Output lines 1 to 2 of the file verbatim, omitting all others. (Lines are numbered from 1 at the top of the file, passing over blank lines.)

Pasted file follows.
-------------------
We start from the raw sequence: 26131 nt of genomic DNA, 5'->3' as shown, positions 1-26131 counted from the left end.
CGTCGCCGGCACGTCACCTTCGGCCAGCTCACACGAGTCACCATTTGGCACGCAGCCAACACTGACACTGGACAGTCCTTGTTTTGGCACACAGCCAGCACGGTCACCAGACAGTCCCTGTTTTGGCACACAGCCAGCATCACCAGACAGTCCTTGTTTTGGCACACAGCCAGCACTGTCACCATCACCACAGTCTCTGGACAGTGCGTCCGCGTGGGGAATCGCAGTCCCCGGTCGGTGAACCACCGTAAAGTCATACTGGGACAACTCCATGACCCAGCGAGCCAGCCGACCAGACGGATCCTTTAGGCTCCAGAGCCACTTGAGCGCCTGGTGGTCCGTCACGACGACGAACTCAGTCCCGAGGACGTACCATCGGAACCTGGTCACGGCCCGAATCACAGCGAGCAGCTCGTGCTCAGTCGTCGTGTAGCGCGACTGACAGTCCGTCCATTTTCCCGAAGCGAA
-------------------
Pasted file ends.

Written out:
We start from the raw sequence: 26131 nt of genomic DNA, 5'->3' as shown, positions 1-26131 counted from the left end.
CGTCGCCGGCACGTCACCTTCGGCCAGCTCACACGAGTCACCATTTGGCACGCAGCCAACACTGACACTGGACAGTCCTTGTTTTGGCACACAGCCAGCACGGTCACCAGACAGTCCCTGTTTTGGCACACAGCCAGCATCACCAGACAGTCCTTGTTTTGGCACACAGCCAGCACTGTCACCATCACCACAGTCTCTGGACAGTGCGTCCGCGTGGGGAATCGCAGTCCCCGGTCGGTGAACCACCGTAAAGTCATACTGGGACAACTCCATGACCCAGCGAGCCAGCCGACCAGACGGATCCTTTAGGCTCCAGAGCCACTTGAGCGCCTGGTGGTCCGTCACGACGACGAACTCAGTCCCGAGGACGTACCATCGGAACCTGGTCACGGCCCGAATCACAGCGAGCAGCTCGTGCTCAGTCGTCGTGTAGCGCGACTGACAGTCCGTCCATTTTCCCGAAGCGAA